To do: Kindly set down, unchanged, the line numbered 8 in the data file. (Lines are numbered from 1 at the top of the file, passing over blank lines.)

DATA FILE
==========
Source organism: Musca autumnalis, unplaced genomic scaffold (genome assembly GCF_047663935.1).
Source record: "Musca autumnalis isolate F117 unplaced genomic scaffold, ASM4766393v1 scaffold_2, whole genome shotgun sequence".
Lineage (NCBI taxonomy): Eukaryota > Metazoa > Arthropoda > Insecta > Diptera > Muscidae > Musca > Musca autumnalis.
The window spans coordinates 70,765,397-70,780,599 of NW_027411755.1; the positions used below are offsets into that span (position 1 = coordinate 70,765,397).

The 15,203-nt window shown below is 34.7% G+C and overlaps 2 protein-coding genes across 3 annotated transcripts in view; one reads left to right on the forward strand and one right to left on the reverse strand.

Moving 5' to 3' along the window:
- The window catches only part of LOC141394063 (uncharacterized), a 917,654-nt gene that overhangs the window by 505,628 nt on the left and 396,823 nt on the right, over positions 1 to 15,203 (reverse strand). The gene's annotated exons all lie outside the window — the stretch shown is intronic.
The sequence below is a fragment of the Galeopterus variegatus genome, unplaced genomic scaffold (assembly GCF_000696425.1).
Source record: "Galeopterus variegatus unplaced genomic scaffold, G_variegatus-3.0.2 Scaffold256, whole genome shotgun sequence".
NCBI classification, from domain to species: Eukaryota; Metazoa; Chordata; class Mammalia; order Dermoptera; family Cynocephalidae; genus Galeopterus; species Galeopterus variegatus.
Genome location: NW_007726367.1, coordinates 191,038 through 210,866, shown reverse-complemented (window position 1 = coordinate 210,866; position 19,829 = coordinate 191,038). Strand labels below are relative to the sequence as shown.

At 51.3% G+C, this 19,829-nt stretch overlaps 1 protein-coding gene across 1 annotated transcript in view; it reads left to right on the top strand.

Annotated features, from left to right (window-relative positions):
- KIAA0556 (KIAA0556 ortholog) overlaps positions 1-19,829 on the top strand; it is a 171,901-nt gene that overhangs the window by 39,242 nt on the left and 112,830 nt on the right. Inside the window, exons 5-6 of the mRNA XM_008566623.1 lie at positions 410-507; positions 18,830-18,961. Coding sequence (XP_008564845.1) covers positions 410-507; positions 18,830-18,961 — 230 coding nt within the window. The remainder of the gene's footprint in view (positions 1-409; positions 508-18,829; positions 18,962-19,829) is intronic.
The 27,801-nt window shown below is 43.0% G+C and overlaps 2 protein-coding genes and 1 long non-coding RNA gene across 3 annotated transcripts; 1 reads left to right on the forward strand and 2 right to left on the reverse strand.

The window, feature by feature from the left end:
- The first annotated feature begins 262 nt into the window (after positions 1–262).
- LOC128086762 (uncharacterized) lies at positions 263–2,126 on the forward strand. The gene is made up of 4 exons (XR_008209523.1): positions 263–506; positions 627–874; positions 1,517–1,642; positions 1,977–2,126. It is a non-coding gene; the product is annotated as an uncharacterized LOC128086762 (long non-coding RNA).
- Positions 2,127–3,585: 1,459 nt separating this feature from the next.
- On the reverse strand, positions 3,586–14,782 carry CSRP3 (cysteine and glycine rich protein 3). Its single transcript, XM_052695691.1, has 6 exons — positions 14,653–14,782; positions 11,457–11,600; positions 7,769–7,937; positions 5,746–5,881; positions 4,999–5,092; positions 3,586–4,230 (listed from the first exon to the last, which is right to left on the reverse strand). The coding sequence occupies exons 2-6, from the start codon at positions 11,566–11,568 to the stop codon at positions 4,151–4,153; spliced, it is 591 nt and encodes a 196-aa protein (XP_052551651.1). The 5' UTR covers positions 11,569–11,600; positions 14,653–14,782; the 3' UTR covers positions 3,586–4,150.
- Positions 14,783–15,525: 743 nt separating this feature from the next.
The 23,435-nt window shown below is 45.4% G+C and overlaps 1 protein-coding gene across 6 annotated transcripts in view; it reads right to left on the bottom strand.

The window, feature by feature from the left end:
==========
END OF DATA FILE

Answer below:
The sequence below is a fragment of the Galeopterus variegatus genome, unplaced genomic scaffold (assembly GCF_000696425.1).